There were valid reasons for teams to avoid Hall in the 2008 Draft — he was too short (6-feet even), he was coming off major postseason knee surgery to repair a dumb injury he suffered on a jet ski before the '08 Orange Bowl (he still played) and he wasn't able to work out to put to rest lingering doubts about his speed. But there was no doubting his sheer production at Tech: A three-time All-ACC pick, Hall started from his second game onward as a true freshman, starring as the most active member (more than 400 career tackles) of defenses that finished in the top five nationally in total and scoring defense all four years he was on campus from 2004-07, with a pair of conference championships for their trouble. Longtime Hokie defensive coordinator Bud Foster called Hall the best player he's ever had, but the scouts have seen at least 30 others they apparently like more.

Linebacker: JARRETT IRONS, Michigan.
Along with Rob Swett, Sam Sword and Glen Steele, Irons was the most decorated of the gloriously-named front seven stars on the overwhelming Wolverine defenses of the mid-nineties, despite graduating a year too soon to enjoy its greatest glory, the 1997 national championship. Irons left Ann Arbor as an All-American and the owner of the school's career tackle record, but may be remembered most fondly for his prominent role as a freshman in a critical goal line stand to beat Penn State in 1993 (he's No. 37):

Before he was passed over, Irons apparently expected to go in the first three rounds of the '97 draft, and later contributed an interesting article to a website called "Scholar-Baller" about his decision to eschew the free-agent route for a graduate degree at Michigan after the shock of the snub began to wear off.

Safety: JIM LEONHARD, Wisconsin.
Leonhard set the interception standard for the last decade by picking off 11 passes in 2002, then added another 10 over the next two years to go with his reputation as the Big Ten's most productive punt returner. Leonhard earned exactly one All-America nod from a major selector as a sophomore (CNNSI), a junior (ESPN) and a senior (Pro Football Weekly) before becoming the poster child for "too small, too slow, too white" DBs everywhere by working his way into a regular gig with the New York Jets, for whom he now starts on one of the best defenses in the NFL.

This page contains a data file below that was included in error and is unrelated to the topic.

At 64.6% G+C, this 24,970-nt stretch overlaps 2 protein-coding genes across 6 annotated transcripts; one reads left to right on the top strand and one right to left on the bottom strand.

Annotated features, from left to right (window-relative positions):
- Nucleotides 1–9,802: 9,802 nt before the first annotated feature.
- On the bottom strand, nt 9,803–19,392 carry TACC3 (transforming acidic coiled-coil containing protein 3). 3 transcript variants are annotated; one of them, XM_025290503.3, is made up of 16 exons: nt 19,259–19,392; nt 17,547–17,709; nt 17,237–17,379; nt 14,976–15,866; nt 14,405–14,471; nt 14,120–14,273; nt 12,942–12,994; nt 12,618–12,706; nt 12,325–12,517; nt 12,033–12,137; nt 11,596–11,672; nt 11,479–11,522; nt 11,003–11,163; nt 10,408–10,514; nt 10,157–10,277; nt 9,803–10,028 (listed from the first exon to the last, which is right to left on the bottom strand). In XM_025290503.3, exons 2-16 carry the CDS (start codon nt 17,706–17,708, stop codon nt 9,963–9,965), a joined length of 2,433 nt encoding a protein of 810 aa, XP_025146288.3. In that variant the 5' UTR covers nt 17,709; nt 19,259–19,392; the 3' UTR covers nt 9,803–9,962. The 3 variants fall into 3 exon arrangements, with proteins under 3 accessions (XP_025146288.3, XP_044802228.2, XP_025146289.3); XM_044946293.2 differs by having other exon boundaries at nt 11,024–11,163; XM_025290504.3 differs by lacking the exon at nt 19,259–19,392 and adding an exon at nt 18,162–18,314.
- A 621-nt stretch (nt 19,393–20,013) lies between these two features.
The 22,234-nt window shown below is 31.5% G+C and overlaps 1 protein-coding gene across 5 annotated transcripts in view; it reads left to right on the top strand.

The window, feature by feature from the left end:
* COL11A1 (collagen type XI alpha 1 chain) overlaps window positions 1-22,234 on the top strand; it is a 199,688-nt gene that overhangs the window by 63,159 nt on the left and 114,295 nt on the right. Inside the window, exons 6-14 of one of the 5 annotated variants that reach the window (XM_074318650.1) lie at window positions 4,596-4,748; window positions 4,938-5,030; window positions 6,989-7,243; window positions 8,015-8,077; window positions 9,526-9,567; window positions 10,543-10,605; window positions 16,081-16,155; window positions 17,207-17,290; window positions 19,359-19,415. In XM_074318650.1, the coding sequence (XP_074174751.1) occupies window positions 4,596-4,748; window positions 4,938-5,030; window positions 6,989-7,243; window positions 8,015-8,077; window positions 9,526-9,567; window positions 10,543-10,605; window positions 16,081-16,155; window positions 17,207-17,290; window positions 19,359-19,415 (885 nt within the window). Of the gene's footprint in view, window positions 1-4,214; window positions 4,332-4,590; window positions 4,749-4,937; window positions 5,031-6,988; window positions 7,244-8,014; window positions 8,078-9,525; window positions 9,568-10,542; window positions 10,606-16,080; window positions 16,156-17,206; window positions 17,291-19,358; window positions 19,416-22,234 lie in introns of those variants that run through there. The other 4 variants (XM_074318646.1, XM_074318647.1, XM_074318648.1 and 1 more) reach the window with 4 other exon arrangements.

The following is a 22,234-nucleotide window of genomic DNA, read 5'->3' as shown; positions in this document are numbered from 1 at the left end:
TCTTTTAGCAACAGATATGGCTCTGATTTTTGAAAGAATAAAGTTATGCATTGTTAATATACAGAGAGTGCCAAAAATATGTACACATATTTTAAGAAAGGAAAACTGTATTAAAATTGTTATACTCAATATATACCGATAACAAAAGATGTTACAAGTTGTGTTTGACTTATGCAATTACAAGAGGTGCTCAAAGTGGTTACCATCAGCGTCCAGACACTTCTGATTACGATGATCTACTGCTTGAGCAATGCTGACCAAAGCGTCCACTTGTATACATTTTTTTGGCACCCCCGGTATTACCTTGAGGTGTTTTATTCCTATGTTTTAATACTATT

Safety: J.T. THATCHER, Oklahoma.
Thatcher led the Big 12 in 2000 with eight interceptions and drew some All-America notice as one of the leaders of the outstanding Sooner D that shut out Florida State (led by Heisman winner Chris Weinke) to clinch a stunning national championship run in Bob Stoops' second season. But he's probably remembered just as fondly as one of the nation's best (and most frequently deployed, thanks to the defense) punt returners, an opportunity he exploited to maximum effect as OU's all-time leader in single-season and career return yards.

Safety: LAWRENCE WRIGHT, Florida.
If you don't remember Wright as the "enforcer" of the Gator secondary in the mid-nineties, well, neither does Joey Kent:

Florida owned Peyton Manning, and the rest of the SEC: The Gators won four straight conference championships in Wright's tenure (1993-96), and his regular de-cleatings impressed the Jim Thorpe Award committee enough to vote him as the nation's best defensive back in 1996. Pro scouts were a tougher sell: Wright spent three years on and off the Bengals' roster before leaving the league in 2000.

Cornerback: CARLTON McDONALD, Air Force.
McDonald made his name as a sophomore with a 40-yard interception return to clinch an upset over Ohio State in the 1990 Liberty Bowl, and left two years later as one of the most celebrated players in Academy history, a consensus All-American in 1992 by everyone who had a vote thanks to eight interceptions, tying the USAFA's single-season record.

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Earlier today: The All-Undrafted Offense.
Matt Hinton is on Twitter: Follow him @DrSaturday.